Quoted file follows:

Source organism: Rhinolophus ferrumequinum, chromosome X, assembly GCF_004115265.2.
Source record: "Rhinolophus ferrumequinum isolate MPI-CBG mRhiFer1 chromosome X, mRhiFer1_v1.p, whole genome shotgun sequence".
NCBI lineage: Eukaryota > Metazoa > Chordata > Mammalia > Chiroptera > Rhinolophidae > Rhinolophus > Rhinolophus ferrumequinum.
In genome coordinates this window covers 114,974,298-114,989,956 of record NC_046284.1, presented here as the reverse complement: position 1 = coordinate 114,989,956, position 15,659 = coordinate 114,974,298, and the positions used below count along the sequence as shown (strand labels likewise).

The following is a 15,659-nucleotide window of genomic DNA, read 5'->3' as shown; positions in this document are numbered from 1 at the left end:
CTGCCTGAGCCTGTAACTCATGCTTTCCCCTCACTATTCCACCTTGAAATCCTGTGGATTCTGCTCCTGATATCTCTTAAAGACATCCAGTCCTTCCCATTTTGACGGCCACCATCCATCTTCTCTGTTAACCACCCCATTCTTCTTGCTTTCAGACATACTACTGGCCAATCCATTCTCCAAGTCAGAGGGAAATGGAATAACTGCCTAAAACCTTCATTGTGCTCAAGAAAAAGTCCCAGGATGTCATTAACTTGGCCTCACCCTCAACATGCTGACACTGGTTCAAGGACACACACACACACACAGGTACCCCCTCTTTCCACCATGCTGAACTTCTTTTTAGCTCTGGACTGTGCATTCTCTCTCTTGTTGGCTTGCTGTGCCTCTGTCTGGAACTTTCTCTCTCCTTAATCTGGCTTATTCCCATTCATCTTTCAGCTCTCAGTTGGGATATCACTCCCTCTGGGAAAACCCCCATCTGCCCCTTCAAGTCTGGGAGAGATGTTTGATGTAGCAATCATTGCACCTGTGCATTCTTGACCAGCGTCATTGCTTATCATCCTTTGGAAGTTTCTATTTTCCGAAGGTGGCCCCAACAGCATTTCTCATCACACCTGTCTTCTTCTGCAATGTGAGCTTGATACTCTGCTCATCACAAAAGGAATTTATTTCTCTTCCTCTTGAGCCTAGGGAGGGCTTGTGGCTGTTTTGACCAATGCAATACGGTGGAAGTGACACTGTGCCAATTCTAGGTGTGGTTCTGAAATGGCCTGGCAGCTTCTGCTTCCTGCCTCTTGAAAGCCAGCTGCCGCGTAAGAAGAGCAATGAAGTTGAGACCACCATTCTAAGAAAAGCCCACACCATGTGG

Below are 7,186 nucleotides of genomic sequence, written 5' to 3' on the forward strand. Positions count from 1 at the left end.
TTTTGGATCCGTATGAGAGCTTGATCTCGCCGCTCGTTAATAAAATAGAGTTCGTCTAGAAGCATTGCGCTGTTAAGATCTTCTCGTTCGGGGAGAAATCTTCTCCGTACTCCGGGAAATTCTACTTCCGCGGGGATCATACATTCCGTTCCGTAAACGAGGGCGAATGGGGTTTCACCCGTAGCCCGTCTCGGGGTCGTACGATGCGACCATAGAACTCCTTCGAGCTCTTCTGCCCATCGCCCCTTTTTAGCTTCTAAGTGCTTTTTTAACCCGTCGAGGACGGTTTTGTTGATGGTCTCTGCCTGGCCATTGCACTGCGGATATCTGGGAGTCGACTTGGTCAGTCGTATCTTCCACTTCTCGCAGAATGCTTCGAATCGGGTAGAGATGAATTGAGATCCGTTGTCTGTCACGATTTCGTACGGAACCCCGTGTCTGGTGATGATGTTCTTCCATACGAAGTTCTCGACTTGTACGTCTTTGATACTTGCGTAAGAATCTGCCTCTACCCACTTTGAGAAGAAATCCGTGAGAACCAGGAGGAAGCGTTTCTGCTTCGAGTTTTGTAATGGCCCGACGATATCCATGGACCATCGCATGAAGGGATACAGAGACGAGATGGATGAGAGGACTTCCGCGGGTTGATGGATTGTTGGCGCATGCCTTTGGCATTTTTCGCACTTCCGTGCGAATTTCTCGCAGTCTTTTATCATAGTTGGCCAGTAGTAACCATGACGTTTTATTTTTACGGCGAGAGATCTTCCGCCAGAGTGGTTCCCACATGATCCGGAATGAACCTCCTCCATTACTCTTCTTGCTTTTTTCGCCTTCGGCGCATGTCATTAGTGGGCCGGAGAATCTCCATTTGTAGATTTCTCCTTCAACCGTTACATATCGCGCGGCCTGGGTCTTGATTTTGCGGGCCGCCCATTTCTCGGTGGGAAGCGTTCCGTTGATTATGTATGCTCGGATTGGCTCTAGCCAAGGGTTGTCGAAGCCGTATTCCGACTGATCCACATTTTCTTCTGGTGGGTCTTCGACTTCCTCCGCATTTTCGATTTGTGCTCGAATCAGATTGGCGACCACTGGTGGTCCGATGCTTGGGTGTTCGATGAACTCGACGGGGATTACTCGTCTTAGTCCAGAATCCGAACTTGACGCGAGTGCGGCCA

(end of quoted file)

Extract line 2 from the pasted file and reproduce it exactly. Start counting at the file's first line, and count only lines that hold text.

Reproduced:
Source record: "Rhinolophus ferrumequinum isolate MPI-CBG mRhiFer1 chromosome X, mRhiFer1_v1.p, whole genome shotgun sequence".